If you have infertility, why do you have to test the man?

Infertility is often seen as a woman’s problem.  Infertility doctors are usually gynecologists.  Most treatments are given to women.  The woman is the one who needs to get pregnant.  But doesn’t it take two to tango?

Why, yes, yes it does!

The fact is that half the time, the infertility is a female factor.  The other half the time, male factor is at play.  We don’t like to assess blame here so there’ll be no talk of whose fault it is.  But with that in mind, there is sometimes resistance to having testing done on the male partner.  Here are some of the reasons why:

“He doesn’t have insurance for testing.”  Semen analysis typically costs about $100-$150.  It’s one of the cheapest fertility tests available. (Click here for funny video about this)

“We want it to be natural.”  If there is a male factor, usually he is referred to a urologist who specializes in male infertility.  The urologist will examine him and possibly order some blood work.  Sometimes, medications or vitamins can be prescribed to boost the quality of the sperm.  All these treatments will take about 3 months to see an improvement in the sperm, because that’s how long it takes for the sperm to travel from the testes to the ejaculated semen.  Sometimes, insemination is recommended.  If this is the case, couples can go home and have sex that same day, in addition to the insemination.

“I just want to test and treat myself first.”  This is valid, but if there is no fertility problem with you, it’s a little like putting on a warm coat because your feet are wet.  You’ll get some improvement, but you’re not really tackling the problem.

“There’s no reason to test him.  I know it’s me.”  Maybe you have irregular cycles, or endometriosis, or blocked tubes.  But 20 % of the time, both people in a couple have the problem.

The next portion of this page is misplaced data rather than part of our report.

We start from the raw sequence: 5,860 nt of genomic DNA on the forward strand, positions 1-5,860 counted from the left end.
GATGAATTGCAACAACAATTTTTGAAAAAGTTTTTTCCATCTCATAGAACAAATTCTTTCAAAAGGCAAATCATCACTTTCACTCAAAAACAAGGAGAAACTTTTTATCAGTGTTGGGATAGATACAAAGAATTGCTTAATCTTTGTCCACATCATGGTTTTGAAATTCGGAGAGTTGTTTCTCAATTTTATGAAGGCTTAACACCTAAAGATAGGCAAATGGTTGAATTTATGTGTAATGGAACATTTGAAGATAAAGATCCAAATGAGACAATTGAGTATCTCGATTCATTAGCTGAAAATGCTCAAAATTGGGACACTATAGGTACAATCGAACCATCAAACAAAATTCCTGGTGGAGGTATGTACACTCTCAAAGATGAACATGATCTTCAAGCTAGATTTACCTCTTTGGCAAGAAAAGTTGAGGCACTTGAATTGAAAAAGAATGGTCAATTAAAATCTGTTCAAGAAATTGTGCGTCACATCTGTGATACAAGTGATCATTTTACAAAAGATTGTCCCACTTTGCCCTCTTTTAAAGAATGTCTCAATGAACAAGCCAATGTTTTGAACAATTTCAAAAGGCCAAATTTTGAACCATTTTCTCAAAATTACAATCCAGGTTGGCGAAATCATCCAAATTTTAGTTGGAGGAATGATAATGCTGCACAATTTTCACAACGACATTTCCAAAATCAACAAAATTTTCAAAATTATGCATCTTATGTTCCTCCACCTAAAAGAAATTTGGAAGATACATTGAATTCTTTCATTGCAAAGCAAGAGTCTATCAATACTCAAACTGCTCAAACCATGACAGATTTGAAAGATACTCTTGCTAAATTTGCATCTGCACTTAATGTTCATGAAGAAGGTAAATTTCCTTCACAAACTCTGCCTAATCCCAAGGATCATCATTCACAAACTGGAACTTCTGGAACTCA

“He already has kids.”  If the baby is only a couple of years old, this may be a reasonable assumption.   But if his kids are older, his fertility could have changed over the years just like yours can.  We recommend testing about once a year, because changes can occur.

If you have any other questions about fertility testing, I’d love to hear them!  Let me know in the comments and maybe I can address them in post in the future.


About womanmdsguide

My name is Dr. Kristen Cain and I'm an infertility doctor with a passion for women's wellness and having the time to live life to its fullest. I write about women's health issues and time management secrets for young professional women because a good life means having the health and time to enjoy it!
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2 Responses to If you have infertility, why do you have to test the man?

  1. Ladies, this is spot on. Although I myself had infertility issues (age), it turned out my husband did as well. He had lots of sperm, but they were all dead. He went in for varicocele (sp?) surgery and bingo, three months later bingo! He had plenty of healthy sperm. Then after several failed inseminations, he had a bad count again! The doctor gently asked if he had been going through any stress 3 months ago. Turns out yes, exactly 3 months befor that his father had died. Next month his count was up again and continued to be fine. Now we are parent of 2 fabulous 15 year old donor egg twins! My advice–leave no stone unturned!

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